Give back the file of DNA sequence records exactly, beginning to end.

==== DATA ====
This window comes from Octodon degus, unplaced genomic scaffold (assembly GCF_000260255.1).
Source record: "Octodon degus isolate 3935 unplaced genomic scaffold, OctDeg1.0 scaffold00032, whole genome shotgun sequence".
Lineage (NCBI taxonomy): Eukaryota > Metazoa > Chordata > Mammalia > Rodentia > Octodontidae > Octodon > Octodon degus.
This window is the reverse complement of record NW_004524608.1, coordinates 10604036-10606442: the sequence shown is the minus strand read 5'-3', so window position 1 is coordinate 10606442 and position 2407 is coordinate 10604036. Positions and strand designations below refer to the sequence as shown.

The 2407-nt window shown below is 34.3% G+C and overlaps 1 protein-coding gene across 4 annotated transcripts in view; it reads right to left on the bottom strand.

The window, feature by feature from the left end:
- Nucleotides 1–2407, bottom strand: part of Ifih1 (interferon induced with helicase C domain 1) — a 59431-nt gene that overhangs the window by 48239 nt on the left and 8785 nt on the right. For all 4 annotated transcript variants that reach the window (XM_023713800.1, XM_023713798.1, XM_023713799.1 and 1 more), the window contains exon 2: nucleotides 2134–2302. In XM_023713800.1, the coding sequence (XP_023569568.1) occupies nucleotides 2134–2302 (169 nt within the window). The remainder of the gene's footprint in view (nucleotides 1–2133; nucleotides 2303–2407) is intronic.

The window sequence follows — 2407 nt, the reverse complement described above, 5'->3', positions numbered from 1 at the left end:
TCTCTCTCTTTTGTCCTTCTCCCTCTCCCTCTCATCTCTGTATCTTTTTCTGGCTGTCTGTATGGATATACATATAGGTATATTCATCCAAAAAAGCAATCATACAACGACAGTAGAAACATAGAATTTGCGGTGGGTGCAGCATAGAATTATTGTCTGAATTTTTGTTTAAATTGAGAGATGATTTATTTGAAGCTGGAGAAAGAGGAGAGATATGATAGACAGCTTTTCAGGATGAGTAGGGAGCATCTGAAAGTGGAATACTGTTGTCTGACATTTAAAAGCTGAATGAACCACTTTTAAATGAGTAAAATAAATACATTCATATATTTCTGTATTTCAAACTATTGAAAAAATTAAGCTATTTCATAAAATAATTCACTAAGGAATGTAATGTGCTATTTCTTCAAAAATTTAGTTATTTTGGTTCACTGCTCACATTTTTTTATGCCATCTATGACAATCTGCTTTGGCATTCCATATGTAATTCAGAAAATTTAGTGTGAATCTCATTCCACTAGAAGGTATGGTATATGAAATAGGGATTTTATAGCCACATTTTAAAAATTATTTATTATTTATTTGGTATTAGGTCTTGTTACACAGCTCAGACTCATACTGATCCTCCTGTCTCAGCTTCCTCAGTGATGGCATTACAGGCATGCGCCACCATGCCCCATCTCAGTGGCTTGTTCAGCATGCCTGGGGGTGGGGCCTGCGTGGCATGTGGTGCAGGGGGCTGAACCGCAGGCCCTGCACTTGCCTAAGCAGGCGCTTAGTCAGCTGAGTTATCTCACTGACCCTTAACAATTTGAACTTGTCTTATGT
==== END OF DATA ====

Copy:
This window comes from Octodon degus, unplaced genomic scaffold (assembly GCF_000260255.1).
Source record: "Octodon degus isolate 3935 unplaced genomic scaffold, OctDeg1.0 scaffold00032, whole genome shotgun sequence".
Lineage (NCBI taxonomy): Eukaryota > Metazoa > Chordata > Mammalia > Rodentia > Octodontidae > Octodon > Octodon degus.
This window is the reverse complement of record NW_004524608.1, coordinates 10604036-10606442: the sequence shown is the minus strand read 5'-3', so window position 1 is coordinate 10606442 and position 2407 is coordinate 10604036. Positions and strand designations below refer to the sequence as shown.

The 2407-nt window shown below is 34.3% G+C and overlaps 1 protein-coding gene across 4 annotated transcripts in view; it reads right to left on the bottom strand.

The window, feature by feature from the left end:
- Nucleotides 1–2407, bottom strand: part of Ifih1 (interferon induced with helicase C domain 1) — a 59431-nt gene that overhangs the window by 48239 nt on the left and 8785 nt on the right. For all 4 annotated transcript variants that reach the window (XM_023713800.1, XM_023713798.1, XM_023713799.1 and 1 more), the window contains exon 2: nucleotides 2134–2302. In XM_023713800.1, the coding sequence (XP_023569568.1) occupies nucleotides 2134–2302 (169 nt within the window). The remainder of the gene's footprint in view (nucleotides 1–2133; nucleotides 2303–2407) is intronic.

The window sequence follows — 2407 nt, the reverse complement described above, 5'->3', positions numbered from 1 at the left end:
TCTCTCTCTTTTGTCCTTCTCCCTCTCCCTCTCATCTCTGTATCTTTTTCTGGCTGTCTGTATGGATATACATATAGGTATATTCATCCAAAAAAGCAATCATACAACGACAGTAGAAACATAGAATTTGCGGTGGGTGCAGCATAGAATTATTGTCTGAATTTTTGTTTAAATTGAGAGATGATTTATTTGAAGCTGGAGAAAGAGGAGAGATATGATAGACAGCTTTTCAGGATGAGTAGGGAGCATCTGAAAGTGGAATACTGTTGTCTGACATTTAAAAGCTGAATGAACCACTTTTAAATGAGTAAAATAAATACATTCATATATTTCTGTATTTCAAACTATTGAAAAAATTAAGCTATTTCATAAAATAATTCACTAAGGAATGTAATGTGCTATTTCTTCAAAAATTTAGTTATTTTGGTTCACTGCTCACATTTTTTTATGCCATCTATGACAATCTGCTTTGGCATTCCATATGTAATTCAGAAAATTTAGTGTGAATCTCATTCCACTAGAAGGTATGGTATATGAAATAGGGATTTTATAGCCACATTTTAAAAATTATTTATTATTTATTTGGTATTAGGTCTTGTTACACAGCTCAGACTCATACTGATCCTCCTGTCTCAGCTTCCTCAGTGATGGCATTACAGGCATGCGCCACCATGCCCCATCTCAGTGGCTTGTTCAGCATGCCTGGGGGTGGGGCCTGCGTGGCATGTGGTGCAGGGGGCTGAACCGCAGGCCCTGCACTTGCCTAAGCAGGCGCTTAGTCAGCTGAGTTATCTCACTGACCCTTAACAATTTGAACTTGTCTTATGT